Estimated reading time: 3 minutes, 4 seconds

Should You Conduct a Social Media Background Check on Potential Applicants?

You found the right candidate for your role; they’re charismatic, intelligent, and a go-getter. Just to make sure you hire an outside vendor to run a background check for any prior arrests, motor vehicle accidents or low credit scores. Now what? Once the background check comes back clean do you extend an offer letter or do you go a step further and check their social media accounts? Answer: extend the offer letter and save yourself some time and money.

Checking social media accounts is relatively new because well… social media is relatively new. While social media has arguably been around since AIM (that’s AOL Instant Messenger to the Generation Zs reading this); social media wasn’t all consuming until pretty recently. Social media transcends through all demographics, races, and ages. It’s the place where we share stories and connect to our hundreds (and sometimes thousands) of followers. Unless you’re an influencer who gets paid to promote products on your social media accounts; it has nothing to do with your professional career.

So why is HR so interested in what you ordered for brunch on Sunday morning? “Screening social media allows employers to look inside a person's head to see who a candidate really is," said Les Rosen who is the founder and CEO of Employment Screening Resources. Rosen recently spoke about the dangers of conducting a social media background check at the Society for Human Resource Management 2018 Talent Conference & Exposition. He goes on to say, “if you use it incorrectly, there's a world of privacy and discrimination problems that could arise.” While I’m not a lawyer, take my legal advice: you do not want to be running a business while fighting a discrimination lawsuit.

It’s understandable that you don’t want to hire a candidate who could potentially be racist or be involved in criminal activity, but can you believe everything you read on social media? And can you be certain that the social media account is actually the candidate’s? And since when does going out to a night club or taking selfies mean that a candidate is any less qualified for the job?

Social media background checks are a waste of time and budget if you are only going to do it once. A candidate looking for a job knows to be careful as to what they post because according to Cison PR Newsire; 70% of employers are conducting social media background checks. If you’re not going to consistently check up on what your employees are posting- why would you waste the effort hiring an outside vendor to do it one time?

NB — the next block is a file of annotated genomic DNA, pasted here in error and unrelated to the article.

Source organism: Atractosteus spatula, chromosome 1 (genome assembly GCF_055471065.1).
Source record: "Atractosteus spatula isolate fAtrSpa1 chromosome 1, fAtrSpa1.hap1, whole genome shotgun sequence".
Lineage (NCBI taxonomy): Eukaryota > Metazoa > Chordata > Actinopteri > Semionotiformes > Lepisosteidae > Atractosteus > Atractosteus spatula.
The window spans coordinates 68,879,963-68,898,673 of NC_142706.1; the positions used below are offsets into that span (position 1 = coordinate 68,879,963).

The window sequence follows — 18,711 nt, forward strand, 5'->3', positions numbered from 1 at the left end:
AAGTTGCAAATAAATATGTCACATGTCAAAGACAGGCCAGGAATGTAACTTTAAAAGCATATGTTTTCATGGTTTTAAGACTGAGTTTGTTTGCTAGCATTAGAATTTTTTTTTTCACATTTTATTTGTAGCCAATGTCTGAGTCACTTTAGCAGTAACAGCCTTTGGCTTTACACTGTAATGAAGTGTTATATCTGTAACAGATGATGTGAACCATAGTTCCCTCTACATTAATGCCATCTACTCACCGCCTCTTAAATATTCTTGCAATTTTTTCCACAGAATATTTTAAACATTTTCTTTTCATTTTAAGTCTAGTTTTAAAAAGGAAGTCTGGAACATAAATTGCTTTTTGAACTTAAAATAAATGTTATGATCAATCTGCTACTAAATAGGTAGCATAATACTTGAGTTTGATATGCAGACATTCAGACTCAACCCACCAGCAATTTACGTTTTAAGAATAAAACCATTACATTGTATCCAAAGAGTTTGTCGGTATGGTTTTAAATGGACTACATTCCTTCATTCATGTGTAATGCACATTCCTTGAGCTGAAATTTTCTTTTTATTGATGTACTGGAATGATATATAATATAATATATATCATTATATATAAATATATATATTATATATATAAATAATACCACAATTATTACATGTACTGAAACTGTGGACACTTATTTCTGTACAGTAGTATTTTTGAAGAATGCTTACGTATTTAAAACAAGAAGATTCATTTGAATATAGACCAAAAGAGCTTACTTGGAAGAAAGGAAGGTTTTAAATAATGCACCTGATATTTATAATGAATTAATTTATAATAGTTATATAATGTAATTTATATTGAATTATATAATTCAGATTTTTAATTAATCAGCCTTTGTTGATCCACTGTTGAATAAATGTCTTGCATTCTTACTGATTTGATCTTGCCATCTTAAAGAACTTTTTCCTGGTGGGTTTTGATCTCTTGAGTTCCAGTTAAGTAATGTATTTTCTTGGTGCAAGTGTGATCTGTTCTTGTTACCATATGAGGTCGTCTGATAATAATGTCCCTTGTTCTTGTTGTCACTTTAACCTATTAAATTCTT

If you are going to check a potential applicants social media profile make sure that you do the following:

  • Make sure that what you’re doing is legal and cannot be construed as discrimination. Examples include not hiring someone solely based on their gender, age, sexual orientation, or race.
  • Consult with HR and your legal team to see if a social media background check follows your employee laws. You don’t want to unknowingly break company procedure and risk getting fired or sued.
  • Confirm that the social media accounts you are checking are actually the candidate
  • Make sure that the standards you set aren’t too high- having an occasional drink in a social situation should not be grounds for rejecting a candidate
  • Don’t believe everything you read. If an Instagram caption states, “playing hookie from work, join me at the beach!”, the candidate could very much have taken a vacation day. “Asked my manager if I could take a vacation day to go to the beach” - just doesn’t flow as well.
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Danielle Loughnane

Danielle Loughnane earned her B.F.A. in Creative Writing from Emerson College and has currently been working in the data science field since 2015. She is the author of a comic book entitled, “The Superhighs” and wrote a blog from 2011-2015 about working in the restaurant industry called, "Sir I Think You've Had Too Much.” In her spare time she likes reading graphic novels and snuggling with her dogs.

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